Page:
Solution

Create a restricted users that has only login access and the ability to manage snapshots:

  • Setup ssh on the filer:secureadmin setup ssh (it is recommended that you select long keys when you are asked 1024 and 768 for ssh v1 – ssh1 shouldn’t be enabled anyway – 2048 for ssh2).
  • Start ssh on the filer: secureadmin enable ssh2 (at this point you should be able to log in to the filer with ssh as root with your admin password)
  • Create group / role / user:
    useradmin user add snapuser -g Users
    useradmin role add snaps -c "Snapshot Manager" -a cli-snap*,login-ssh,login-telnet
    useradmin group add cli-snapshot-group -r snaps
    useradmin user modify snapuser -f -g cli-snapshot-group
    useradmin user list snapuser

    The last command allows you to check your work, and the output should like:
    Name: snapuser
    Info:
    Rid: 131075
    Groups: cli-snapshot-group
    Full Name:
    Allowed Capabilities: cli-snap*,login-ssh,login-telnet
    Password min/max age in days: 0/4294967295
    Status: enabled
  • Put your public keys in the authorized keys file on the filer:/etc/sshd/snapuser/.ssh/authorized_keys (typically you do that by mounting the filer root volume on one of your AIX boxes – any OS that can mount the root volume should work).
  • At this point you are ready to test by logging in via ssh to the snapuser account. Keep in mind that before you can successfully log in, you have to log out from the NetApp.

References


NFS Locking Problem on Net App connected IBM Domino Server 8.5

Problem

One of our IBM Domino servers all of a sudden decided that it couldn’t get an exclusive lock on its database files any longer. The databases happened to be on a NetApp head, and even after rebooting the server, the locking problem would persist. I other words, Domino’s nfslock was failing. As a result Domino wouldn’t start, and would send out errors to the domino startup log file similar to:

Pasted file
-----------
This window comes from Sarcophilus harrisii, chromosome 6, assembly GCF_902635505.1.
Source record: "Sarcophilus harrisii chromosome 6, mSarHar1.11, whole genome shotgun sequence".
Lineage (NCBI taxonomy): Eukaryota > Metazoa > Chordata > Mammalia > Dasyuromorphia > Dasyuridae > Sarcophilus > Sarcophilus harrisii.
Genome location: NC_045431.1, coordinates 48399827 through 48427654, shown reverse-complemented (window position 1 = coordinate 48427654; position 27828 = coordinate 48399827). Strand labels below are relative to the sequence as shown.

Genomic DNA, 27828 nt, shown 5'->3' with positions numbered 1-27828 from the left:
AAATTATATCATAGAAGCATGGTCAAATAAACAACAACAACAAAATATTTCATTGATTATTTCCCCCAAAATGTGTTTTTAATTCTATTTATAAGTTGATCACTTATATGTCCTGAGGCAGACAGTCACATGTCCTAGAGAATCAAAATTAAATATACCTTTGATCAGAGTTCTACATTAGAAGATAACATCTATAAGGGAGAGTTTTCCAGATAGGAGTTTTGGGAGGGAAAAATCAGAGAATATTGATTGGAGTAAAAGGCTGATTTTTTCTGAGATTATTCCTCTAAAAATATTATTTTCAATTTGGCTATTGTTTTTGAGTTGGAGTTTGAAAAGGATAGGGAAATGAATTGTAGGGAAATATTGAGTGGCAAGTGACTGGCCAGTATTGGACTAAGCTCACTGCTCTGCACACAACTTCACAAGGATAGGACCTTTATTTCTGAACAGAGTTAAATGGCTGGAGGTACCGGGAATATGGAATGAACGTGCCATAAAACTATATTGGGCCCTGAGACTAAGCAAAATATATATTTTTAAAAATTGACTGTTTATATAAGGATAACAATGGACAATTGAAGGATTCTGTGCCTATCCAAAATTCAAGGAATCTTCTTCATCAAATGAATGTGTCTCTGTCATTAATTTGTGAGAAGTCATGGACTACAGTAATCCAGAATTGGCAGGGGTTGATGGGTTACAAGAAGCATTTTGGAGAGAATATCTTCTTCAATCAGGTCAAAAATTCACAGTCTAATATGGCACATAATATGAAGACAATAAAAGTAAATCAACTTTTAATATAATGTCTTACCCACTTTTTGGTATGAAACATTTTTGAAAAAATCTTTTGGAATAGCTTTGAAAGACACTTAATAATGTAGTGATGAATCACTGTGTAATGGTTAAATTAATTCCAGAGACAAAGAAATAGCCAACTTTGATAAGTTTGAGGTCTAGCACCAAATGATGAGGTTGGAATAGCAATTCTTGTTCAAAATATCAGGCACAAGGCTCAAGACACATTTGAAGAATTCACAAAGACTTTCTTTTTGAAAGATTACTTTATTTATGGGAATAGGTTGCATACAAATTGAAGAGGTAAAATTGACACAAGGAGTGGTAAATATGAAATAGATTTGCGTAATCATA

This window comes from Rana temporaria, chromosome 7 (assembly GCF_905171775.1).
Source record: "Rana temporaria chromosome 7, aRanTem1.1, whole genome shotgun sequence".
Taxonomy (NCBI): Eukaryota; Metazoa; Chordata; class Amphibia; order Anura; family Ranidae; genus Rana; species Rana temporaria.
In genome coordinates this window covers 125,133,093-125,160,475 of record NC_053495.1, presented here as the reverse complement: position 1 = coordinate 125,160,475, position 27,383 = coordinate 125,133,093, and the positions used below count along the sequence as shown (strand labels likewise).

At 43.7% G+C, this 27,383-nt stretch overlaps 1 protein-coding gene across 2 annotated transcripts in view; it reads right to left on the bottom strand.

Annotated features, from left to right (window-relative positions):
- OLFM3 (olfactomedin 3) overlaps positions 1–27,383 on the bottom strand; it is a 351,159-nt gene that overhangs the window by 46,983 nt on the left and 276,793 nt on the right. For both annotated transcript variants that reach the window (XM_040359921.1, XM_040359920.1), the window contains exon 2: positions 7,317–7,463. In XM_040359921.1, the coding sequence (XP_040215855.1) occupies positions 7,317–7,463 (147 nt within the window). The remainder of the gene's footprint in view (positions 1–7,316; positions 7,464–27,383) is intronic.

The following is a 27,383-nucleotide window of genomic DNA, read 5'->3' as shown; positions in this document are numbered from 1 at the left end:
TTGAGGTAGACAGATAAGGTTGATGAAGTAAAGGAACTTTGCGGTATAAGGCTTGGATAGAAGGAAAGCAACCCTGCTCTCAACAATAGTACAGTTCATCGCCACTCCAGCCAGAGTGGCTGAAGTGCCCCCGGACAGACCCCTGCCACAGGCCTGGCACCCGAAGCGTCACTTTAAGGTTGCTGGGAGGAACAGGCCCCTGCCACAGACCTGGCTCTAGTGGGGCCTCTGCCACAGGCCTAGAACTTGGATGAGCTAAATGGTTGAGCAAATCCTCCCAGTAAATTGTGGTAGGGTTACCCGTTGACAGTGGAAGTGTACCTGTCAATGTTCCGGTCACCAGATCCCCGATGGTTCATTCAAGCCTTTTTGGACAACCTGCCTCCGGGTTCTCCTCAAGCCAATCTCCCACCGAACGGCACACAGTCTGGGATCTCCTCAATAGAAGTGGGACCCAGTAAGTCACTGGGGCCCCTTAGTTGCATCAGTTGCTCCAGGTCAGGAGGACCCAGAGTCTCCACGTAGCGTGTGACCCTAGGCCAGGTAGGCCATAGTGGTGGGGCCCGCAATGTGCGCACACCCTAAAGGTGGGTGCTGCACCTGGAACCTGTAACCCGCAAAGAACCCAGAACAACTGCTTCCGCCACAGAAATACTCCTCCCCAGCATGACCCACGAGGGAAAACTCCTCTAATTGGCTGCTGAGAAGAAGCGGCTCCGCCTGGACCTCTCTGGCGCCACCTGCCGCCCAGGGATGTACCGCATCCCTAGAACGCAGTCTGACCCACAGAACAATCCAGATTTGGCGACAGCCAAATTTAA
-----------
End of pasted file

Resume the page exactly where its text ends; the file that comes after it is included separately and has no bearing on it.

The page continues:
“Directory Assistance failed opening Primary Domino Directory names.nsf, error: This database is currently in use by another process”

Solution

Turns out that the NetApp lock table is sensitive to the server name and not the IP address. As a result, a lock from domino12.domain.com isn’t the same as a lock from domino12. To make matters worse, a Red Hat Linux machine might present itself either way depending on the config file details (even the order of the short name vs long name in the hosts file matters).

How to confirm the problem? On the NetApp, list the locks with

lock status -f

Now that you know the client name under witch the lock shows up, you can clear the lock with

priv set advanced
sm_mon -l clientname
priv set

Finally, you can check the the lock is gone with:

lock status -f

References


iSCSI target on NetApp for AIX 6.1 and VIOS 2.1

Problem

iSCSI is much more flexible and easy to manage then a fibre channel (FC) infrastructure. There is a performance penalty of course, but in many cases the performance penalty is well worth the management benefits. This article will show how to set up the NetApp as a target and the AIX or VIOS host as the client for iSCSI LUNs.

Solution

Setting up the NetApp

iscsi nodename
igroup create -i -t aix aixgroup iqn.1992-08.com.ibm:aix-rtp.00000000
lun create -s 200g /vol/iscsi/aix1
lun map /vol/test/aix.lun aixgroup
lun show -g aix

Setting up the AIX host

oslevel -r
lslpp -l | grep -i iscsi
echo "10.10.1.10 3260 iqn.1992-08.com.netapp:sn.00000000" > /etc/iscsi/targets
lsdev -C | grep iscsi
lsattr -El iscsi0
chdev -l iscsi0 -a initiator_name=iqn.1992-08.com.ibm:aix-rtp.00000000
lsdev -Cc disk
cfgmgr -l iscsi0
lsdev -Cc disk

References


NetApp bonded VLAN configuration

Problem

To maximize the benefit from the multi-port adapters on a NetApp, it is best to bond the ports together (some vendors refer to this as “trunk groups”). Then over the new bonded trunk, the various networks can be assigned as VLANs, maximizing the network throughput for each LAN the NetApp needs to communicate with.

Solution

In this example, I will show how to bond two interfaces together, and create three VLANs:

vif create multi vif0 e9a e9b
vlan create -g vif0 200
vlan add vif0 201 202
ifconfig vif0-200 10.10.0.25 netmask 255.255.0.0
ifconfig vif0-201 10.20.0.25 netmask 255.255.0.0
ifconfig vif0-202 10.30.0.25 netmask 255.255.0.0
savecore

References